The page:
August 7, 2007
TAMPA – Gabriel Belcher, 10, straightened his white gloves and giddily stepped into Donatello restaurant Friday evening. It was his first time at a fancy restaurant, and he stopped to adjust his eyes to the dim lighting.
‘Why are there no woman waiters?’ he asked.
Having undergone a full makeover and months of training, Gabriel and nine classmates were celebrating their etiquette school graduation.
But this was also a test. The children would have to put their manners and dining skills to use at one of the city’s finest restaurants.
The course is offered by It’s All About Kids Inc., a nonprofit organization that mentors at-risk, inner-city children in etiquette and literacy. They learn the importance of saying ‘please’ and ‘thank you.’ They learn how to use a steak knife, how to properly answer the telephone and how to ask rather than yank a toy from someone.
‘Good manners are not automatic; they are taught,’ program director Wanda DeLaRosa said. ‘Manners are not just about which fork to use; they are about fostering respectfulness and teaching responsibility.’
The children, hidden by the tall menus propped open on their laps, perused a long list of Italian delicacies. Druquevius Williams, 9, said she recognized ravioli and spaghetti, but what was tortellini? And linguine?
They peered over their menus to watch the tuxedoed waiters encircle their table, addressing them as ‘Signor’ and ‘Signora.’
First came bread and butter. Then bruschetta. Then fried cheese with tomato sauce.
‘May I have …?’ young voices quietly asked.
‘Please pass …’
When DeLaRosa spoke, the table became dead silent. She showed them what to do with the lemon on their water glasses. The children labored over their citrus, carefully squeezing and plopping, like lab scientists dripping acid into a beaker.
A Welcome From Restaurateur
Restaurant owner Alessandra Tiozzo, who was donating the four-course meal, came out to greet her young guests. She walked around the table, stooping down to welcome each child.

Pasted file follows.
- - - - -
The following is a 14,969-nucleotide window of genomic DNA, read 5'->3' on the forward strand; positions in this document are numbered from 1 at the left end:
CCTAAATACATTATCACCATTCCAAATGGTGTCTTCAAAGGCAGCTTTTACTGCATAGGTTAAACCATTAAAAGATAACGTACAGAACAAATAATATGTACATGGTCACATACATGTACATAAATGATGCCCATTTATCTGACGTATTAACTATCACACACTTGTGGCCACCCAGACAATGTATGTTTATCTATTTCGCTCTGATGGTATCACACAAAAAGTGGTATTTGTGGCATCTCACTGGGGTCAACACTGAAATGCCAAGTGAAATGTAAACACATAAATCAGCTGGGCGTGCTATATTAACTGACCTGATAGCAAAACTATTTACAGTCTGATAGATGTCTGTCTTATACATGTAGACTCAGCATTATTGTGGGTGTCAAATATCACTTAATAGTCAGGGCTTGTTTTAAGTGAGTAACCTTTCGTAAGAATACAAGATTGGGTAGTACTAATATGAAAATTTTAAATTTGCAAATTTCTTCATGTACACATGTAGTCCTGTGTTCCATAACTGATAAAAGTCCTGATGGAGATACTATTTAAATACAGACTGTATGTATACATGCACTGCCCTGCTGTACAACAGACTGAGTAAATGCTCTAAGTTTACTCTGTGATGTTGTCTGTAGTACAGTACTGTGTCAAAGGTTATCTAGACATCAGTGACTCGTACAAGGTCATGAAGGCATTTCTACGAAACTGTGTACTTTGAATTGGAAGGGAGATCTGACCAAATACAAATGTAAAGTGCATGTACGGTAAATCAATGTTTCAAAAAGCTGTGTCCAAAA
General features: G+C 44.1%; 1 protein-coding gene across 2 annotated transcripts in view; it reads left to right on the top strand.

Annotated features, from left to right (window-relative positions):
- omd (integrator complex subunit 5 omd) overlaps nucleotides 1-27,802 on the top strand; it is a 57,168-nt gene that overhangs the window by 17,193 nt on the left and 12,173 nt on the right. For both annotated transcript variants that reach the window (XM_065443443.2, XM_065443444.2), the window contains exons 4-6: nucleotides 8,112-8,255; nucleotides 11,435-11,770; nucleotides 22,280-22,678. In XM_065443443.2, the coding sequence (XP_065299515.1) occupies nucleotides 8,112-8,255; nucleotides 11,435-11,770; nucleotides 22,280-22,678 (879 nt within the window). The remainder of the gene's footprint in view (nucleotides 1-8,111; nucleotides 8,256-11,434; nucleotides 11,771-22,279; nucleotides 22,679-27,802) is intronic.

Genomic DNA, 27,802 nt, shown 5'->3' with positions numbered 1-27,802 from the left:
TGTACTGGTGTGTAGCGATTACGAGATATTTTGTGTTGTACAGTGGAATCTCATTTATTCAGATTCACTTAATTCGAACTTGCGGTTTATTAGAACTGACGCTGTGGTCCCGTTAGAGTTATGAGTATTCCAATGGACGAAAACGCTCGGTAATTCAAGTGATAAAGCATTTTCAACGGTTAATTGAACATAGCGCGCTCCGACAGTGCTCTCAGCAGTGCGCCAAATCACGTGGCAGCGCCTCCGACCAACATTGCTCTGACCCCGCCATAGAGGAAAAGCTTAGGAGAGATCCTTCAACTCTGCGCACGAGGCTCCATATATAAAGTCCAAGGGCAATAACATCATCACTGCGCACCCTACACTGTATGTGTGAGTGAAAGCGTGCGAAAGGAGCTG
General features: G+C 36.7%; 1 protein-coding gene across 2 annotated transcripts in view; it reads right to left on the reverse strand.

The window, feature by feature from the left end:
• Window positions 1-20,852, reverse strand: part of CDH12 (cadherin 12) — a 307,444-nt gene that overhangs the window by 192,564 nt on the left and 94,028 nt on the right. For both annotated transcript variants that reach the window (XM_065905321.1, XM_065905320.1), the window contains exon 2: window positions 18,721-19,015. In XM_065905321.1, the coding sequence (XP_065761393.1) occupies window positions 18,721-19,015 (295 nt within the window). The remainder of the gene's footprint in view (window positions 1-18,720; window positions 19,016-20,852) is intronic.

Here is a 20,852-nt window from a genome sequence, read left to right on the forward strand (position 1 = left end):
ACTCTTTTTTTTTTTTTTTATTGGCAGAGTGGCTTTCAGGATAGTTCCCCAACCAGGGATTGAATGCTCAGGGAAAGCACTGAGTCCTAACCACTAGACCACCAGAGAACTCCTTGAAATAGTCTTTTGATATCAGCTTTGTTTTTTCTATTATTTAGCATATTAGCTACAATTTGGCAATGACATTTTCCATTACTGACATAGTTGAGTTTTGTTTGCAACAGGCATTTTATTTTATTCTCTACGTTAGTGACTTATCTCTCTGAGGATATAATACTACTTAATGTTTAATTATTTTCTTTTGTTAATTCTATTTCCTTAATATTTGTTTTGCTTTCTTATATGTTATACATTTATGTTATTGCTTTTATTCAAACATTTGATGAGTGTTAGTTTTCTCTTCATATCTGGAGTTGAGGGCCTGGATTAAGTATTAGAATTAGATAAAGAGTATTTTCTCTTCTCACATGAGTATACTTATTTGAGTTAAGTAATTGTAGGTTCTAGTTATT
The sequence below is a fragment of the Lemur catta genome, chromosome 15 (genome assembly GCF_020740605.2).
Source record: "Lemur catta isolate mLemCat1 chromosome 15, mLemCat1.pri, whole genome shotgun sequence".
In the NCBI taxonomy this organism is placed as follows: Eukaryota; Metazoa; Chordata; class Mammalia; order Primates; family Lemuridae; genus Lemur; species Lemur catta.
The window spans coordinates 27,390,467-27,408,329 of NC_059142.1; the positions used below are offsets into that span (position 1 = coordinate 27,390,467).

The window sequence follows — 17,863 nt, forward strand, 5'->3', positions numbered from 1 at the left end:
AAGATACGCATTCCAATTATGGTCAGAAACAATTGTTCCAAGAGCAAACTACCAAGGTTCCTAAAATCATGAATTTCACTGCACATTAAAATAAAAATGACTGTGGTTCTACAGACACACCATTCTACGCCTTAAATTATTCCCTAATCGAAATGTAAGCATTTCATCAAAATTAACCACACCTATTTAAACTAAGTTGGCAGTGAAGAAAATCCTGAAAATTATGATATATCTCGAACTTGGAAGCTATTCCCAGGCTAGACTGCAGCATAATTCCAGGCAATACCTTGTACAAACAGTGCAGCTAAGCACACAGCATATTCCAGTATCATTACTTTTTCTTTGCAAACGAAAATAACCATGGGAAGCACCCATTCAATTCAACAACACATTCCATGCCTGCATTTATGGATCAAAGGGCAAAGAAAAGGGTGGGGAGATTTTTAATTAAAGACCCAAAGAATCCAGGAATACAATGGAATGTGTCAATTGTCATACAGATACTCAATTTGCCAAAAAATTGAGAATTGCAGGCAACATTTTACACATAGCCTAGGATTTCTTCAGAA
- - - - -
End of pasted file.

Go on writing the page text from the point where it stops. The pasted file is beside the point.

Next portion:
They straightened their backs – and there was not an elbow to be found on the tabletop.
Tiozzo praised their new outfits, a gift from Macy’s, and said she wants to sponsor more dinners for the etiquette class.
‘What they’re doing is very important,’ she said. ‘Good manners don’t exist anymore. Some people look proud to be impolite. When people are impolite … it leaves an impression.’
Gabriel turned to Destiny Jackson, 5, and encouraged her to try a mozzarella stick, then turned back to his 12-ounce Porterhouse. He picked up his steak knife and deftly sliced into the meat with such gusto, he rocked the table.
‘Remember what we learned in class,’ an assistant teacher reminded him. ‘To cut the food without making noise.’
‘This is good!’ he said, and got his classmates to lift their glasses in a toast ‘to the good life.’
As the children ate, they occasionally littered the floor with pink napkins and flung their gloves over the back of their chairs. One boy, desperate for a waiter’s attention, momentarily abandoned decorum and waved his arms in the air. But for most of the night, these children were the paradigm of good manners.
After the main course, each received a framed certificate.
‘I’m going to tell them my parents they have cute pictures and cute tables and the waiters are handsome,’ Druquevius said, ‘and that we had a lot of food we never had before.’
Parents Take Notice Of Changes
Students didn’t take the class seriously at first, said DeLaRosa’s daughter, Jennifer, who helped teach it. But they became motivated when parents offered positive reinforcement.
Derrick Jackson, 11, said his mother noticed the changes in him immediately.
‘She was impressed by my manners at the table,’ he said. ‘I say ‘thank you’ at the table, and I pray now. I pray for things to get better because, at my house, we don’t have a lot of money.’
Decadent slices of chocolate mousse cake, with a swirl of raspberry sauce and a puff of whipped cream, capped the meal. Showing remarkable restraint, the kids delicately dipped their forks into six layers of chocolate goodness.
The etiquette class is offered quarterly; cost varies depending on the students’ circumstances. The mentoring program runs twice a week.
‘I believe that this sets them up for their future,’ DeLaRosa said. ‘It opens up doors, it teaches them skills, and it builds their self-esteem.’
People interested in either participating in or helping out with It’s All About Kids Inc. may call (813) 269-4402.
Deborah Meron can be reached at (813) 259-7606 or firstname.lastname@example.org.